If you don't have control over your table input you can add an empty row using the modification function addemptyrow that takes an argument the position in which the row will be added. For instance, 2 means add an empty row to appear 2nd in the table.
- Use Filter Labels
It's easy to add labels to your column filters. Just add the label you wish to the table cell that the column filter will appear. For instance, if you add our column filters on the second column and we wish to add the label "search by name" to the filter for the name column, this is the sample input we would use:
Name,Age search by name, Nicolas,16 Jenna,32 James,28, Anthony,67 George,82 Tina,6 Gail,48
- Use Filter Pre-selection
It is possible to pre-populate the value of an input search filter or pre-select a drop-down control box using the URL parameter column_filter_preselection, using the following format:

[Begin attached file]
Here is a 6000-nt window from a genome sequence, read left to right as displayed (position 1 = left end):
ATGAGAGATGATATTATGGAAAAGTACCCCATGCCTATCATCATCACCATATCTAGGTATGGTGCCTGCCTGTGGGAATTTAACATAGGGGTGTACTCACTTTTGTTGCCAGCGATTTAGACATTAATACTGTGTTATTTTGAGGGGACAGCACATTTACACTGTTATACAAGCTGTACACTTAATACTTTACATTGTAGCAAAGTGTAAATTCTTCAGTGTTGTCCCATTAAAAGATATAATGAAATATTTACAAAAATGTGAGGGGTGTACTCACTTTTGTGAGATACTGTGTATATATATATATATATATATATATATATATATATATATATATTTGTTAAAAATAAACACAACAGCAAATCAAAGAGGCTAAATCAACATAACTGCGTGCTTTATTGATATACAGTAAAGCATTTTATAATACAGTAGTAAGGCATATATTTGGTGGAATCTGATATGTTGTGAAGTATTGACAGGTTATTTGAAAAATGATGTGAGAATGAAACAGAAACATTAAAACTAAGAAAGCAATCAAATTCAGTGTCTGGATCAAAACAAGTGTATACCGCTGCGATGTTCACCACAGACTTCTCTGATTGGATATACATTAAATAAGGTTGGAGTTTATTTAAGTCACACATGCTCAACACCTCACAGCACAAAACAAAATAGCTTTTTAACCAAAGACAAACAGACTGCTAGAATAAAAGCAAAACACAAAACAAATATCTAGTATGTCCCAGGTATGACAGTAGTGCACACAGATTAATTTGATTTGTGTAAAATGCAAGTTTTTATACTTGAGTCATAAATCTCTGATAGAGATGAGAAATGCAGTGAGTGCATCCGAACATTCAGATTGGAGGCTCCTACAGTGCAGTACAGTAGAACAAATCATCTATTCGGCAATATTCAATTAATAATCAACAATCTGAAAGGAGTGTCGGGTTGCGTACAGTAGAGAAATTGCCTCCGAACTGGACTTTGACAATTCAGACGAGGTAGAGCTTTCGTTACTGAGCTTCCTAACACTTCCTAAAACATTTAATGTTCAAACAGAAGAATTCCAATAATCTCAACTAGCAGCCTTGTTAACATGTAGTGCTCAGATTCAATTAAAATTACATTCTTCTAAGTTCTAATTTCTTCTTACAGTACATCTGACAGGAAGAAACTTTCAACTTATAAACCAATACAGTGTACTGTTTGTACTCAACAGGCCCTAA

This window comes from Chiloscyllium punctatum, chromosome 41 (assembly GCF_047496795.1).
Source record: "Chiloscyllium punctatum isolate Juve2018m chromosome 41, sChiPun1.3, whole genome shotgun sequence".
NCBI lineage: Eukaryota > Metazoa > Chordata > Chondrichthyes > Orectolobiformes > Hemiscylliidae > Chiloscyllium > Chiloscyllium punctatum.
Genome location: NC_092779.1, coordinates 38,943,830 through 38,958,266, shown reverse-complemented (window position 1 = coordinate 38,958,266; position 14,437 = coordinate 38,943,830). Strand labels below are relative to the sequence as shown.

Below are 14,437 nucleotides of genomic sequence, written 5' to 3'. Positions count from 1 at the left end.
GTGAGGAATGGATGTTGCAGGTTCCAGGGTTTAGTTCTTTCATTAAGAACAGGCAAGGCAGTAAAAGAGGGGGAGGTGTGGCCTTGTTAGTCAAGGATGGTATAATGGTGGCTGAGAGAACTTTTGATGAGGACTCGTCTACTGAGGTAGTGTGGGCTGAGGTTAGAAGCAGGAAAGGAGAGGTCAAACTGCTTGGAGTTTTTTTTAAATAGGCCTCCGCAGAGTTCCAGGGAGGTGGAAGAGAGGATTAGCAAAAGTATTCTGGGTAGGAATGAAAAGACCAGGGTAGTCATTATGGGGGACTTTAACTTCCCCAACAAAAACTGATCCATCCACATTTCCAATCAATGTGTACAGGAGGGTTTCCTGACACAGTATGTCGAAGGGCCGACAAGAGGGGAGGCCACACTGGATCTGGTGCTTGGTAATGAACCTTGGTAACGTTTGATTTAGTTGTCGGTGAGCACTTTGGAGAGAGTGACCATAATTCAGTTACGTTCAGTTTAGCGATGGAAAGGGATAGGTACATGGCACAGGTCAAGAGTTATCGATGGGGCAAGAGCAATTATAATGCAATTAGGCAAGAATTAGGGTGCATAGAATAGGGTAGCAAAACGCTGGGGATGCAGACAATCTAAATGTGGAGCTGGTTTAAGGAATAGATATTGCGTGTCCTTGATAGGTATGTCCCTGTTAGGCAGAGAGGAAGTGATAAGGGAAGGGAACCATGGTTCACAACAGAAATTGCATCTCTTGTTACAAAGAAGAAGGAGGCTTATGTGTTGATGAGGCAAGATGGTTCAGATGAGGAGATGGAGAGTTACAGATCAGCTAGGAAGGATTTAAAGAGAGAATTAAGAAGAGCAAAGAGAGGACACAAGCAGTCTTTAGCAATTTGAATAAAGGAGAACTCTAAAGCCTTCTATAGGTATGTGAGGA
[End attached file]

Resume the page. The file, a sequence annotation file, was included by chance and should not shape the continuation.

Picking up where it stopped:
table_id_1:column_id_1:value_1^table_id_2:column_id_2:value_2^....^table_id_n:column_ id_n:value_nNote that:
- table_id is not the id of the table HTML element, but the table ordering (the sequence of appearance in the page, counting only tables with search filtering enabled) that starts from 0, instead of 1. So, the first table in the page has table_id = 0, the second has table_id = 1 and so on.
- column_id is the column ordering (the sequence of appearance in the row) that starts from from 0, instead of 1. So, the first row column has column_id = 0, the second has column_id = 1 and so on.
- value should be URL encoded, as this is part of the URL.
column_filter_preselection=0:0:JamesHere is why: 0:0:James as our sample table is the only one which has column filters in it. Since we start counting from 0, the first table has id = 0.
0:0:James as the column that contains the name is the first one. Since we start counting from 0, the first column has id = 0 .
0:0:James: James is our URL encoded value, which happens to be as same as the unencoded since there are no special characters or white spaces.
Try to click the link below to see it in action:
Visit this page with name filter preselected to James
|search by name|